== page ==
“They [the Whorfians] sometimes make the environment identical with the ‘thought world’ of a people and thus claim a direct, one-to-one correspondence between word and whatever segment of the flowing face of nature has been perceptually isolated” (16). **allusion to the aforementioned Apache ‘waterfall’ word analysis? Isn’t this a rehash of The Phaedrus?
“They move from the self-evident fact that the environment and language are correlated in the context of culture to the unwarranted inference that language must have an influence on perception…If the conception of language as a system of names, and if naming is seen as a point-to-point matching (even if the points are themselves events)…[oh now THAT’s Latourian!]…of a linguistic map to a territory, to the ‘physical situation qua physics’, then the significance of the phenomenon of multiple names will be that it indicates that there must be as many realities as there are names…a restatement of the strong Whorf hypothesis” (16). ***And ANT does employ the map as a metaphor, flattening out, ridding dimension… I wonder to what extent Berthoff would consider Latourian ANT to be ‘positivist’. What is Latour’s theory of language? (I forget… must go back and look at that.)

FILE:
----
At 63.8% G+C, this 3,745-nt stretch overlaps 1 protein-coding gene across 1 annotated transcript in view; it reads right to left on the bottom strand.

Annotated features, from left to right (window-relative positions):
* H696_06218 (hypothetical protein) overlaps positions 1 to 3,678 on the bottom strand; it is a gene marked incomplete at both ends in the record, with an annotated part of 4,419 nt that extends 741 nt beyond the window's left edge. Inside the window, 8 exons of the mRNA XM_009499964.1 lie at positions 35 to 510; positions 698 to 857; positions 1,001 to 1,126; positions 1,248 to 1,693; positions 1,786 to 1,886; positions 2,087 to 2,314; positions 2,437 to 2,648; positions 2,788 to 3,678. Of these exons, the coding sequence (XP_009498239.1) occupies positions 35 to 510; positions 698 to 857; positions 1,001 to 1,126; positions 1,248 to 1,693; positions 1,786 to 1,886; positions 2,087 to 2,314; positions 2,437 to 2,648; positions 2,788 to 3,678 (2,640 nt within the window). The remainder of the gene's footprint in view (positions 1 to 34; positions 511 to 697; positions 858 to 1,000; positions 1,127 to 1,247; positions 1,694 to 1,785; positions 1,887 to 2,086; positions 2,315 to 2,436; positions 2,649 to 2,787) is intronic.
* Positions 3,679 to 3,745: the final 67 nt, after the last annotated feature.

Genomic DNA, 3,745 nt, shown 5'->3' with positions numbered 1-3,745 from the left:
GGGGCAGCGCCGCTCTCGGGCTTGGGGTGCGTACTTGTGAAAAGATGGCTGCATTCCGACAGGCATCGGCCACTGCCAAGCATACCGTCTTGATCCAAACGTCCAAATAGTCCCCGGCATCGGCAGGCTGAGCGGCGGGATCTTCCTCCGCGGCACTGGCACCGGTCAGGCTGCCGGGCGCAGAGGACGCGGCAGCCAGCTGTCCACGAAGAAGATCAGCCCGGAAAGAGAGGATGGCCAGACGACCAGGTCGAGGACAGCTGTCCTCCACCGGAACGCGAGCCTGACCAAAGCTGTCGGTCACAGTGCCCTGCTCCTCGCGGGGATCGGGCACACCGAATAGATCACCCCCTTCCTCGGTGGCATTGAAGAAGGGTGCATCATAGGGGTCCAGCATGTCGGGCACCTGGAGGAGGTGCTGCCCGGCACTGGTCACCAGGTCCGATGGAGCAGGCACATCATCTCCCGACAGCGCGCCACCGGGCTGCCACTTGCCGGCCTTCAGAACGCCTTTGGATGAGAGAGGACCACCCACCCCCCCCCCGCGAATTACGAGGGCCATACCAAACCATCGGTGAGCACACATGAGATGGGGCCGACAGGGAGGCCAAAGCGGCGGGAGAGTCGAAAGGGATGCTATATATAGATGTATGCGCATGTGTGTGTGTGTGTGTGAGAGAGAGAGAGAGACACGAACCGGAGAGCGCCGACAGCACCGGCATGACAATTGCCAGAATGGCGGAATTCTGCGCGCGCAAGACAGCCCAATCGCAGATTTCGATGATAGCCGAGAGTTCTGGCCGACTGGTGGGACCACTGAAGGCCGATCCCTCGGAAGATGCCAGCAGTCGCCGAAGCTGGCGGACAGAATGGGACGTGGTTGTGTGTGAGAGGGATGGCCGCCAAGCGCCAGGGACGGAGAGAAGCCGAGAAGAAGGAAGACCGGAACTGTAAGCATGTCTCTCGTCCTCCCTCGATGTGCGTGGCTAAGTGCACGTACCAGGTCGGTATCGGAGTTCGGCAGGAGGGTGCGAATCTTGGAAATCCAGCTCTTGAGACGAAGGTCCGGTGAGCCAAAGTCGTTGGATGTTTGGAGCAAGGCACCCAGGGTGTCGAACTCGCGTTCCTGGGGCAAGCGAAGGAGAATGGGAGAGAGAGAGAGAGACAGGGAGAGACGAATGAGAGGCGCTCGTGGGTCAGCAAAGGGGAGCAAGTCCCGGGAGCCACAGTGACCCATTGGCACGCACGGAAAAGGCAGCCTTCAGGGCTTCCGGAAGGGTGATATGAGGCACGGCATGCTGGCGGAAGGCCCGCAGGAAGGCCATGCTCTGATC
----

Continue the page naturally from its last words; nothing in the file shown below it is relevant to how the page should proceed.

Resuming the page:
“Boas argued all along that the differences between men are to be accounted for not in terms of the way their languages represent reality but in terms of the mediation their culture provides:
It does not seem likely…that there is any direct relationship between the culture of a tribe and the language they speak, except insofar as the form of the language will be moulded by the state of culture, but not insofar as a certain state of culture is conditioned by morphological traits of the language…[The reason for any shortcomings of the primitive mind lies] in the character of the traditional ideas by mean of which each new perception is interpreted. (1938: 219-220).
…The Whorfians…in support of the hypothesis of linguistic relativity…reduce naming to labeling; they conflate morphology and acts of mind; they confuse environment and culture” (17). **What does this mean? Why does she make a distinction here? This seems particularly important to my conception of “the prepared environment” and conception of where Berthoff fits in the scheme of the field’s scholarship. But I don’t know how yet.